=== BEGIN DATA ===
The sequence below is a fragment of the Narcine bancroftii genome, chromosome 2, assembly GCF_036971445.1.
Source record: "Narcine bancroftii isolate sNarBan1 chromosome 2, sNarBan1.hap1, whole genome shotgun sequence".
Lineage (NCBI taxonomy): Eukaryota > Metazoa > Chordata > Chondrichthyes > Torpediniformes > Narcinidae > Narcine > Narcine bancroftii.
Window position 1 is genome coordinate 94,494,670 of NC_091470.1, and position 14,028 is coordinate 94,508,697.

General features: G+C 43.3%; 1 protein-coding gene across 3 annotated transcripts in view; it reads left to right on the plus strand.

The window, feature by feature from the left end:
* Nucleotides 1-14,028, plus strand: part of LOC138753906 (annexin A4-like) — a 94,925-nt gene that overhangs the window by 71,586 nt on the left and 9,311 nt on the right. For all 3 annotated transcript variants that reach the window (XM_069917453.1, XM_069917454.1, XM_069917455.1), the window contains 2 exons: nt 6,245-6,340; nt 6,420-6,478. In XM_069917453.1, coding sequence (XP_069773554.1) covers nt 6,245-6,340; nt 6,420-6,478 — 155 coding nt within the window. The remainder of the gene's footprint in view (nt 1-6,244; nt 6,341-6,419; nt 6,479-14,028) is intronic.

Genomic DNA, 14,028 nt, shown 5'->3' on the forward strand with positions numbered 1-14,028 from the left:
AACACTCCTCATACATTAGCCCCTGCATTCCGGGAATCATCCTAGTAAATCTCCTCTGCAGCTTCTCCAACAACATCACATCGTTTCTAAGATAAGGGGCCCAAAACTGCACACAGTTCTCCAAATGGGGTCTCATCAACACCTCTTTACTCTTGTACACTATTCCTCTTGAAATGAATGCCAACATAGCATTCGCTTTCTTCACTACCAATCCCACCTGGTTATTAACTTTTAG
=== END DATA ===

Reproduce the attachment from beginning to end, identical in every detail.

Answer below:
The sequence below is a fragment of the Narcine bancroftii genome, chromosome 2, assembly GCF_036971445.1.
Source record: "Narcine bancroftii isolate sNarBan1 chromosome 2, sNarBan1.hap1, whole genome shotgun sequence".
Lineage (NCBI taxonomy): Eukaryota > Metazoa > Chordata > Chondrichthyes > Torpediniformes > Narcinidae > Narcine > Narcine bancroftii.
Window position 1 is genome coordinate 94,494,670 of NC_091470.1, and position 14,028 is coordinate 94,508,697.

General features: G+C 43.3%; 1 protein-coding gene across 3 annotated transcripts in view; it reads left to right on the plus strand.

The window, feature by feature from the left end:
* Nucleotides 1-14,028, plus strand: part of LOC138753906 (annexin A4-like) — a 94,925-nt gene that overhangs the window by 71,586 nt on the left and 9,311 nt on the right. For all 3 annotated transcript variants that reach the window (XM_069917453.1, XM_069917454.1, XM_069917455.1), the window contains 2 exons: nt 6,245-6,340; nt 6,420-6,478. In XM_069917453.1, coding sequence (XP_069773554.1) covers nt 6,245-6,340; nt 6,420-6,478 — 155 coding nt within the window. The remainder of the gene's footprint in view (nt 1-6,244; nt 6,341-6,419; nt 6,479-14,028) is intronic.

Genomic DNA, 14,028 nt, shown 5'->3' on the forward strand with positions numbered 1-14,028 from the left:
AACACTCCTCATACATTAGCCCCTGCATTCCGGGAATCATCCTAGTAAATCTCCTCTGCAGCTTCTCCAACAACATCACATCGTTTCTAAGATAAGGGGCCCAAAACTGCACACAGTTCTCCAAATGGGGTCTCATCAACACCTCTTTACTCTTGTACACTATTCCTCTTGAAATGAATGCCAACATAGCATTCGCTTTCTTCACTACCAATCCCACCTGGTTATTAACTTTTAG